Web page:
The second one is communication with the organisation. This is a time of uncertainty anywhere and one of the questions in this morning’s session actually related to that, how do your employees feel? Do they worry they will have a job tomorrow? A core part of HR is step up the engagement of any company of the employee workforce now, tell them exactly what your strategy is, what has changed, what is an emphasis, be transparent, be honest and if you can do it and you’re a strong enough company, give them that reassurance but without denying the reality of the challenges that exist in the markets in which you operate, so I think there’s another big piece there.
The third is again it’s an opportunity. It’s an opportunity to pick up talent. This is, again, a time where you can display to your own talent the opportunities you have as a company but also look at other companies who may be less fortunate and may struggle and to actually acquire talent from those companies. So these are, as well as challenging, very opportunistic times.
The fourth point – I did say three, but the fourth – is to display to the organisation as a whole you’re still investing in the right things. So, I think those are the three or four priorities for us, in the specific environment in which we’re in and I think we’ll develop in the next few months.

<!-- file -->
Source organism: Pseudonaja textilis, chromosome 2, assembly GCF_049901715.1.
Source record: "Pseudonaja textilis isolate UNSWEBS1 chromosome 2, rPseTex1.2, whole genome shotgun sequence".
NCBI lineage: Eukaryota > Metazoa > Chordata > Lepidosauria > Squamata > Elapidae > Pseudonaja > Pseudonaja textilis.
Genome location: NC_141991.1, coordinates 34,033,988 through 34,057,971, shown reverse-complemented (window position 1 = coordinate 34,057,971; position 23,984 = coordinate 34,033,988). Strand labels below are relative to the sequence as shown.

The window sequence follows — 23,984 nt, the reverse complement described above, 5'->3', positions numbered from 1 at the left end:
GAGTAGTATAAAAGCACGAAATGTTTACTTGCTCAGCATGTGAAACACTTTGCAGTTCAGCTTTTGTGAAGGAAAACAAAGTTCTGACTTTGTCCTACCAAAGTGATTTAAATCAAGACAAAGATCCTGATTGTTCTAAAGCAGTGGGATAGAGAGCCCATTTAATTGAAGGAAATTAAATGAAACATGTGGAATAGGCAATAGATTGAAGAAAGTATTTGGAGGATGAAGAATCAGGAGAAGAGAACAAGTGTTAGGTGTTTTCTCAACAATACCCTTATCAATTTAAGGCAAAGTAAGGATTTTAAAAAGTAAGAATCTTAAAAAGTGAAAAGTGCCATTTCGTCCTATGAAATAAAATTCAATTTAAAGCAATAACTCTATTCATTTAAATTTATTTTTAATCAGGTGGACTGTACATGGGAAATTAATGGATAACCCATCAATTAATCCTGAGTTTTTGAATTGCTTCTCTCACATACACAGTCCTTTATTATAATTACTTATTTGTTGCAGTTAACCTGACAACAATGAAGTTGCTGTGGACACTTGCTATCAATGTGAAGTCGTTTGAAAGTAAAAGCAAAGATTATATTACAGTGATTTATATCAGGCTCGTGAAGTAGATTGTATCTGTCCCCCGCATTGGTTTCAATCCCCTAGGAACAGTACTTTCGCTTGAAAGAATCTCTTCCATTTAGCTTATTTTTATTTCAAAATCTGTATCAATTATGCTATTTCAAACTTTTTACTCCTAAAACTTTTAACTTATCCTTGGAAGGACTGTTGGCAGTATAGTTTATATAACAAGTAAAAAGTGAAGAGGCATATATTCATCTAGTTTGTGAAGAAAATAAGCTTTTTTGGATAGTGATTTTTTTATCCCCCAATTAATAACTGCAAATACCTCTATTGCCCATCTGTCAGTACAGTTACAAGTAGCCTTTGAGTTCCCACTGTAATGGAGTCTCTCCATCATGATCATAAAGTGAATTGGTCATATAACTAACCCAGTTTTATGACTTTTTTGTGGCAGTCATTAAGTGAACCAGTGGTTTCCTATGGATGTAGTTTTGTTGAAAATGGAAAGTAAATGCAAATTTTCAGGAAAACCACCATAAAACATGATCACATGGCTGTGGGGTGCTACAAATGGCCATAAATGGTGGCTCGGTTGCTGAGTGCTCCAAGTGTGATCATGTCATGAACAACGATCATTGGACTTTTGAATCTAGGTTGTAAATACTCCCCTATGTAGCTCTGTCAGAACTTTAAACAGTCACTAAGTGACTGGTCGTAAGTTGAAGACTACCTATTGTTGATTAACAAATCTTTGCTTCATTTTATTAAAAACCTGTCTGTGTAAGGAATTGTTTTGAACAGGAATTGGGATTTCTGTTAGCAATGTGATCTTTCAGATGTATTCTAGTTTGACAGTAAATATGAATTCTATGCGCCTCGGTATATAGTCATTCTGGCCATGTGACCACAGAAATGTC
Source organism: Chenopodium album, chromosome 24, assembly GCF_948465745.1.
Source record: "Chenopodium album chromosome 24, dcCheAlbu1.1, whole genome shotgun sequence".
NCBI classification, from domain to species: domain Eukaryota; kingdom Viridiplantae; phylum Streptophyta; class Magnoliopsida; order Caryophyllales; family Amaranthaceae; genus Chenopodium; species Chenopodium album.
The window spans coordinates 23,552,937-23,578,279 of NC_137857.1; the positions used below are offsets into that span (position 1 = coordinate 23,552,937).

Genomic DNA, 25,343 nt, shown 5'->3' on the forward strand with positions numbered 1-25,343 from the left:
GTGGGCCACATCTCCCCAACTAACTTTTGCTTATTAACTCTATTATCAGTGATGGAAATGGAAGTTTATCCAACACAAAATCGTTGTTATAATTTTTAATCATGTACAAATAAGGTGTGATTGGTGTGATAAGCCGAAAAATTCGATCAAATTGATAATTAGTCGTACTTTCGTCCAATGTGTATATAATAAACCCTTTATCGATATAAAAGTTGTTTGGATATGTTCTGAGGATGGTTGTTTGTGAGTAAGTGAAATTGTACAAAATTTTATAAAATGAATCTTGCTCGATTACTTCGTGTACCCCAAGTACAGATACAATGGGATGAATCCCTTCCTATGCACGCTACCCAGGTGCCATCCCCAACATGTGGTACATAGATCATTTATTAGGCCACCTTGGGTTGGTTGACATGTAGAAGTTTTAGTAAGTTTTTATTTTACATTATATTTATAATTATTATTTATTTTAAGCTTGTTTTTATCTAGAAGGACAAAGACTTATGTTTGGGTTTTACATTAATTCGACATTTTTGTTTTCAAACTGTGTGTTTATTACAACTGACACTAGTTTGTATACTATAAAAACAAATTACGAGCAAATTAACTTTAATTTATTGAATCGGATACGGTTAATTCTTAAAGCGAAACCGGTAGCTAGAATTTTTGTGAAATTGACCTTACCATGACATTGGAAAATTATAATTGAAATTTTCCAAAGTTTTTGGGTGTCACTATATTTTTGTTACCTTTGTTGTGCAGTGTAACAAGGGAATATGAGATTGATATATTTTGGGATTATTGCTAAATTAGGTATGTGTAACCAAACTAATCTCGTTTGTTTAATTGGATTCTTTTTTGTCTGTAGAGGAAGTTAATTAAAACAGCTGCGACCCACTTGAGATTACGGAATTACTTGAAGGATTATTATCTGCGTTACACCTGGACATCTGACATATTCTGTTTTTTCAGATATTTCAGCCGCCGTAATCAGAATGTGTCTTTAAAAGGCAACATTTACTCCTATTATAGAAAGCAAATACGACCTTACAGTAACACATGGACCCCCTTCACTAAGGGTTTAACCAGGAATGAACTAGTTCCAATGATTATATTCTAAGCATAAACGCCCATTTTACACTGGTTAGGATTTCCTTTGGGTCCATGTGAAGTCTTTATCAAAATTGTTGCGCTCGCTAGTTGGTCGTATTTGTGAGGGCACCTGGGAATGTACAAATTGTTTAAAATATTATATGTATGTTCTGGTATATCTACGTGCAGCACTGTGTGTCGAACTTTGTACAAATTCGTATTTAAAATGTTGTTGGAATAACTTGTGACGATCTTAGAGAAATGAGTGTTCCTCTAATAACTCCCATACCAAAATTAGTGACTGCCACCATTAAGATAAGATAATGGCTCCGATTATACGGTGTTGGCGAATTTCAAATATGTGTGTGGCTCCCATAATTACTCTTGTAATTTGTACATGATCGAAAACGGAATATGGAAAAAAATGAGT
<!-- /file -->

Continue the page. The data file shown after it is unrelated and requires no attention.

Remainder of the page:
PL: Jackie Orme has experience of working in both public and private sector so I asked her what her extinct was about how organisations had been coping so far in these difficult times.
JO: I notice a real difference in this downturn versus the early nineties. There’s a much more balanced approach to both recognising that organisations need to be set up structurally and financially for success but that they want to retain the engagement of their employees and the trust of their employees through this, so I haven’t seen the same level of perhaps knee-jerk reaction that we may have seen in the past. I think a lot of employers are bringing a very balanced short and long term look to what’s going on and they care about how their employees are going to regard them once the good times set in again.
PL: If you remember, industrial action was the focus of our last podcast and predictions were made of a surge in industrial action during a recession but could the reverse, in fact, be true? Might the worry of redundancy and unemployment mean that peoples main focus is to keep their jobs? I put that to John Philpott.
It seems to me that peoples expectation of industrial action next year have levelled out, they’re not quite so anxious about that prospect as they were perhaps only three to six months ago.